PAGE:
My supplementals for Princeton.

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Using a favorite quotation from an essay or book you have read in the last three years as a starting point, tell us about an event or experience that helped you define one of your values or changed how you approach the world. Please write the quotation at the beginning of your essay. “The students were all sitting there taking dictation, and when the professor repeated the sentence, they checked it to make sure they wrote it down all right. Then they wrote down the next sentence, and on and on. I was the only one who knew the professor was talking about objects with the same moment of inertia, and it was hard to figure out...So, you see, they could pass the examinations, and ‘learn’ all this stuff, and not know anything at all, except what they had memorized” - Surely you’re joking Mr. Feynman! In the beginning of my 10th grade year, prior to taking Calculus or even being aware of what it entailed, I investigated the equation for finding the area of a sector of a circle. I wanted to be able to visualize the equation at work. I wanted to see beyond the formula. In what came to be common practice for endeavors like these, I imagined each part of the equation as a geometric object on my piece of paper. I was then faced with the challenge of rearranging a square area to fit in a circle. To fit the circle’s curvature, I imagined taking a very large number of nearly width-less rectangles whose length was the circle’s radius from the square area and staggering them so that they began at the center of the circle and ended on the circle’s edge. Maintaining all quantities in the formula, I was able to rearrange the equation to embody this new outlook by taking the sum of these very small but numerous rectangles. All the other terms in the equation simply represented how much of circle’s area was being calculated. I brought the idea to my math teacher and she said that I had discovered integral Calculus. I found it remarkable that I had been able to discover an entire area of study by pursuing a simple question asked of a simple formula. Since that time, I've always been eager to further explore what I learn in school. I’ve challenged myself to think; I’ve made the extra effort to question. I’ve done so without extrinsic incentive and sometimes even against resistance. Consequently, I’ve developed a personalized methodology oriented around spatial reasoning to enhance my learning.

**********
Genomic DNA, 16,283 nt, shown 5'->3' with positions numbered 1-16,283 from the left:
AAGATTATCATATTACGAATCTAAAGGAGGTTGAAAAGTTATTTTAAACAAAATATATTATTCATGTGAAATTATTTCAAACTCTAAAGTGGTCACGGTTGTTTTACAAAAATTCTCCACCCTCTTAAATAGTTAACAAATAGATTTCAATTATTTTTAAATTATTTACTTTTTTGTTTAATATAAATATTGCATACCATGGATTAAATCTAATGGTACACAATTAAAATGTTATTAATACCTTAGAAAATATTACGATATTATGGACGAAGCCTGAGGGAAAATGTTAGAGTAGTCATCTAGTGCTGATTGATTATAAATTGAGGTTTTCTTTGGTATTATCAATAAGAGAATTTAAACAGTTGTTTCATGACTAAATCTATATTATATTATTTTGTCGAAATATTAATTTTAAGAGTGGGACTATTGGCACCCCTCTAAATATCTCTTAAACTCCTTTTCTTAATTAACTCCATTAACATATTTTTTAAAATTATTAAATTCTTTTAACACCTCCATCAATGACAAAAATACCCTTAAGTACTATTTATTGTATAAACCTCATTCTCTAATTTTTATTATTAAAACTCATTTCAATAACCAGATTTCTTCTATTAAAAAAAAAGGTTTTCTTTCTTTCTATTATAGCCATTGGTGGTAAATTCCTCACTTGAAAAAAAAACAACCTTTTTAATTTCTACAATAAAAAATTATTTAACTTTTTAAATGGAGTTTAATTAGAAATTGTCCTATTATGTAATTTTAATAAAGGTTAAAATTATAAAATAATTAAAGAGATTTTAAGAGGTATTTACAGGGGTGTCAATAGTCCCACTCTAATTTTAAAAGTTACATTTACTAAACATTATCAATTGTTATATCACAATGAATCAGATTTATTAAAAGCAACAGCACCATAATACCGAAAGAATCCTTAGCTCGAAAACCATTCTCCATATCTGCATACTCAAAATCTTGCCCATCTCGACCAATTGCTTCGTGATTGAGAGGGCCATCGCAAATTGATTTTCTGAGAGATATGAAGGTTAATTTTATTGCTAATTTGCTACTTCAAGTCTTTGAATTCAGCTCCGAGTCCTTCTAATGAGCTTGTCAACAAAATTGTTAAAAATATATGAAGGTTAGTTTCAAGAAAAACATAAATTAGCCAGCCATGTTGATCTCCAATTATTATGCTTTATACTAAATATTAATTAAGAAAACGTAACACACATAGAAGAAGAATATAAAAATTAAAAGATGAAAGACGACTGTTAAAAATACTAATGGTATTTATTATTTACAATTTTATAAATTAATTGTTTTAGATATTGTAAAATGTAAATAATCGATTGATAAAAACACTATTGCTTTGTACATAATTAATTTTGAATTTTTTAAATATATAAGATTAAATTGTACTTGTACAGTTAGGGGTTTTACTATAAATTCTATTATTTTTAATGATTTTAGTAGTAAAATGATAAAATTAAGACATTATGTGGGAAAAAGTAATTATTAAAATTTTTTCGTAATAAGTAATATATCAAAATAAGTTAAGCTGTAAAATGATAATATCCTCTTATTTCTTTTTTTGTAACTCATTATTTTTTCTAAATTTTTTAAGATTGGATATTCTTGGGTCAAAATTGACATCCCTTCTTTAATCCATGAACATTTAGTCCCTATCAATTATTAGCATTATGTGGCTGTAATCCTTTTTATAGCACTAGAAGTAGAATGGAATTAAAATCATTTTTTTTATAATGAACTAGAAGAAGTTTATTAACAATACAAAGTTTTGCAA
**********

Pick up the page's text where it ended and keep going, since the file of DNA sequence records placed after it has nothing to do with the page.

I have sufficiently detailed my work experience at the Physical Chemistry lab last summer. However, my work with Summer Ventures in Science and Math the summer prior is mentioned only briefly in the Activities section of the Common App. To elaborate: This is a state-funded program administered by the North Carolina School of Science and Math. Over the course of 4 weeks, we learned experimental design, laboratory skills, instrumentation, mathematical modeling, strategies in mathematical problem solving, and exploratory data analysis. Having recently read "Chaos: Making a New Science" by James Gleick, I designed an experiment based on dynamical systems. I analyzed the motion of a two mass system and a motor-driven inverted pendulum. Through this experiment, I learned how to represent motion using differential equations. I thoroughly enjoyed being surrounded by people who, like me, were keenly interested in math and science. I fit in perfectly with the other attendees. I know Princeton has a similar population of students, and I look forward to spending my college years with such excellent scholars.